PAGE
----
CentresHelmholtz Centre Potsdam GFZ German Research Centre for Geosciences
KeywordsMultiphysics of porous fractured rocks THMC coupled processes reservoir behaviour and induced seismicity
Research fieldEarth & Environment
Scientific communitycomputational hydrologeology, computational rock physics and mechanics
FundingHelmholtz Centre Potsdam GFZ German Research Centre for Geosciences
CostsFree and Open
Golem in a nutshell
GOLEM is a modelling platform for thermal-hydraulic-mechanical and non-reactive chemical processes in fractured and faulted porous media. GOLEM makes use of the flexible, object-oriented numerical framework MOOSE, which provides a high-level interface to state of the art nonlinear solver technology. In GOLEM, the governing equations of groundwater flow, heat and mass transport, and rock deformation are solved in a weak sense (by classical Newton–Raphson or by free Jacobian inexact Newton-Krylow schemes) on an underlying unstructured mesh. Non-linear feedback among the active processes are enforced by considering evolving fluid and rock properties depending on the thermo-hydro-mechanical state of the system and the local structure, i.e. degree of connectivity, of the fracture system. More information on the governing equations, their derivation and implementation together with a list of synthetic and real case applications can be found in Cacace and Jacquey - also available from a dedicated github repository.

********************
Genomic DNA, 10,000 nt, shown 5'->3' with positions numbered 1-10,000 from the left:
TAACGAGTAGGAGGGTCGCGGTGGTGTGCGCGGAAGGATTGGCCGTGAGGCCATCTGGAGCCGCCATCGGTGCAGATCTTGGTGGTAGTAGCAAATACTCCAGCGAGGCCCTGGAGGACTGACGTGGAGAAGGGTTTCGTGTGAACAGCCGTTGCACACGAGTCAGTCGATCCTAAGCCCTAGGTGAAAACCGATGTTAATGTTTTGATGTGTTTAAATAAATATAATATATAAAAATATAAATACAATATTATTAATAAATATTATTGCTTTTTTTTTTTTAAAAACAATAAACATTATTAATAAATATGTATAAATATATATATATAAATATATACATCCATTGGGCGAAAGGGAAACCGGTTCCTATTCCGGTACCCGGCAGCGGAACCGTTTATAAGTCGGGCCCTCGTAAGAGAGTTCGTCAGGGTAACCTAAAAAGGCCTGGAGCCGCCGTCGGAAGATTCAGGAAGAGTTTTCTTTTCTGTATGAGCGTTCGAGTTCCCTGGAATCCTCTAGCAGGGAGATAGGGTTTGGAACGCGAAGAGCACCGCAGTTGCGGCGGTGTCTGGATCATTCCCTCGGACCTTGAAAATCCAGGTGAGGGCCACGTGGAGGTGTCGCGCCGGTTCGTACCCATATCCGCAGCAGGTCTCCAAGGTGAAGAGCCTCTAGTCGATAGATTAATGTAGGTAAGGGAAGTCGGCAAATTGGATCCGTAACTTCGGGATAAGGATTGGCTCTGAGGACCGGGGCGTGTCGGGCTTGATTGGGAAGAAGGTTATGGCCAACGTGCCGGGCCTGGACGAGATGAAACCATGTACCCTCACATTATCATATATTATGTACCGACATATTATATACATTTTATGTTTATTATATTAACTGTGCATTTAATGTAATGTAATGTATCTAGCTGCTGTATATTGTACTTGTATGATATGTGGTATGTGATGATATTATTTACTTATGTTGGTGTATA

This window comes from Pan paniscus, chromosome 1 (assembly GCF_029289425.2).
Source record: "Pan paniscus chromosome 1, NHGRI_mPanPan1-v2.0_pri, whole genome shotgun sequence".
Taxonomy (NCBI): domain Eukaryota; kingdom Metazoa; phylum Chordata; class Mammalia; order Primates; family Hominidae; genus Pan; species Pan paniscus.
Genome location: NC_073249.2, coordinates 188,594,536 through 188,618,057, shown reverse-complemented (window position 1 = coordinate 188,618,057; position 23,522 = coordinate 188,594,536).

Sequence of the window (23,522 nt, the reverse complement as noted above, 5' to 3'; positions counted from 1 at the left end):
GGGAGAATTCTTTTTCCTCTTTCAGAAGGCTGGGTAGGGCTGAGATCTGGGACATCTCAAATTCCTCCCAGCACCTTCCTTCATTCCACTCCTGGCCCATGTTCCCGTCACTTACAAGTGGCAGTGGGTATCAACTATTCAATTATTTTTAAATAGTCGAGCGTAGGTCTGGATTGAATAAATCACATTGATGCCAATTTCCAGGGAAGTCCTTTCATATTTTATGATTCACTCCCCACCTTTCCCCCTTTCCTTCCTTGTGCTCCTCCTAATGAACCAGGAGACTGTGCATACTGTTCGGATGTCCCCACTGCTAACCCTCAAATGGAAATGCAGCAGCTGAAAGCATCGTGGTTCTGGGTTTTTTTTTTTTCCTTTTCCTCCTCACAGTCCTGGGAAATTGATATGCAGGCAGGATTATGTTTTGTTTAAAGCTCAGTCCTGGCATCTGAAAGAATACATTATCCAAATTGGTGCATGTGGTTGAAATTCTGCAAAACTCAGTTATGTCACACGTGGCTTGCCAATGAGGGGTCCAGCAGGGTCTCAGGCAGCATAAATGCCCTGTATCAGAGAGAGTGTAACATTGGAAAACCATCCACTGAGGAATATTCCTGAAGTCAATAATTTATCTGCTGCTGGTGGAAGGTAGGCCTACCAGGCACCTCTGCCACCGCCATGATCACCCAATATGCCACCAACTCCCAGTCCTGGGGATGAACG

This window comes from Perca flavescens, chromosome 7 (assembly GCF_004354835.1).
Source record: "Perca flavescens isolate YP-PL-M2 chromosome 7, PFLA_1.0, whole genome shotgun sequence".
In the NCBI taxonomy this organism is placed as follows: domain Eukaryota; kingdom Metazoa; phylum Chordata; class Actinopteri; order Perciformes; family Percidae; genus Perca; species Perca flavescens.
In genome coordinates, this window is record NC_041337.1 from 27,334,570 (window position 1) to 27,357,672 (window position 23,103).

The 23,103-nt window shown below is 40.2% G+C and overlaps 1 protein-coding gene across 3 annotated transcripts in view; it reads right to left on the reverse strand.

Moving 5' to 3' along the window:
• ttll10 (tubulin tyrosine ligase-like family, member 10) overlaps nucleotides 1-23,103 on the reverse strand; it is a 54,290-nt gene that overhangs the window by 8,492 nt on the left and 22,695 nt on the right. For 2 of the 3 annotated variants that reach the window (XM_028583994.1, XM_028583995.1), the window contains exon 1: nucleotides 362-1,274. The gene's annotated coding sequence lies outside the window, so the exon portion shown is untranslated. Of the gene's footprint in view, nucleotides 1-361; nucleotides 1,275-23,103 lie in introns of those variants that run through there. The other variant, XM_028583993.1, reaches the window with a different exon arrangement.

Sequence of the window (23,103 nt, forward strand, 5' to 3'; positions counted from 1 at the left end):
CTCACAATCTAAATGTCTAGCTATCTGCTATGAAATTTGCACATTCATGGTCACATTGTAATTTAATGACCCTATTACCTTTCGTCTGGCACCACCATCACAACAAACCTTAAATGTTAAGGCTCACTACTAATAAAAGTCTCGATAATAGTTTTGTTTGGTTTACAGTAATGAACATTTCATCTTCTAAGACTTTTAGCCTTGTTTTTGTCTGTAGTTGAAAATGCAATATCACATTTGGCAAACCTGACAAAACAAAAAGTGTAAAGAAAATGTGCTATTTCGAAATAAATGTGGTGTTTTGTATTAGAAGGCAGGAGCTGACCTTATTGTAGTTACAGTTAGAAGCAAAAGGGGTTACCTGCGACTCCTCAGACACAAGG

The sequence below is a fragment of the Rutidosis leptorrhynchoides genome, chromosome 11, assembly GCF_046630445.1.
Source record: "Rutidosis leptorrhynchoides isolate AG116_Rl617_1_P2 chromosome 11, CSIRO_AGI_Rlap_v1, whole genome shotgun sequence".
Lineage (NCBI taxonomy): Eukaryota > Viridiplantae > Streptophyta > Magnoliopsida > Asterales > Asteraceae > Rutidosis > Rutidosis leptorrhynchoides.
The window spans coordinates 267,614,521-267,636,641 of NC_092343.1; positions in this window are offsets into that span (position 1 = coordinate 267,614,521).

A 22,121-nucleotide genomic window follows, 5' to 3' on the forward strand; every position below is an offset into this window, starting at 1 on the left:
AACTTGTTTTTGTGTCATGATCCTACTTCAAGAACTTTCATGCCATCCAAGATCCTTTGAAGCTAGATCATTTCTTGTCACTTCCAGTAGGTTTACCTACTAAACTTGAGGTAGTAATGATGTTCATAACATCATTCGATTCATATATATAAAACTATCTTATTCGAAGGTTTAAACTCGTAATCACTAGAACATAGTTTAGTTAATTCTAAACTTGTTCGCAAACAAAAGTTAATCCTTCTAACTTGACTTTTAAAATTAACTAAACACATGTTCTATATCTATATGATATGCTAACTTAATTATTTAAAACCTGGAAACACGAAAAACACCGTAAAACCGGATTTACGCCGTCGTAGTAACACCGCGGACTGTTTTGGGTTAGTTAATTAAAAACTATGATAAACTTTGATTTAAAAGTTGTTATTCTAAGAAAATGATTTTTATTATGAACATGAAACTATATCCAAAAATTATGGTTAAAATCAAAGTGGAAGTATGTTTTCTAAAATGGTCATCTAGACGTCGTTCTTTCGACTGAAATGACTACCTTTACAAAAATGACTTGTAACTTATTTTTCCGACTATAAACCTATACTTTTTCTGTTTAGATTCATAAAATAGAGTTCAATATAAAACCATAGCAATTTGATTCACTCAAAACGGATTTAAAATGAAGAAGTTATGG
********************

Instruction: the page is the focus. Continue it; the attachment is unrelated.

Golem is base on the concept of Object-orientation and provides a flexible modular structure within easy to be extended modules by the user. It also features geometric agnosticism and hybrid parallelism, with proved scalability on HPC architectures. The physics targeted in Golem includes saturated single phase fluid flow in fractured Porous Media (FPM), heat transfer (conduction and advection with or without internal buoyant flow) in FPM, non reactive chemical transport (diffusion and dispersion), coupled to rock mechanics for the porous matrix (linear and non-linear elastic, plastic, visco-elastic, isotropic and anisotropic damage rheology) and fracture mechanics (elasto-plastic, frictional). Ongoing activities are towards integration of reactive chemistry via a dedicated interface to existing open source software.
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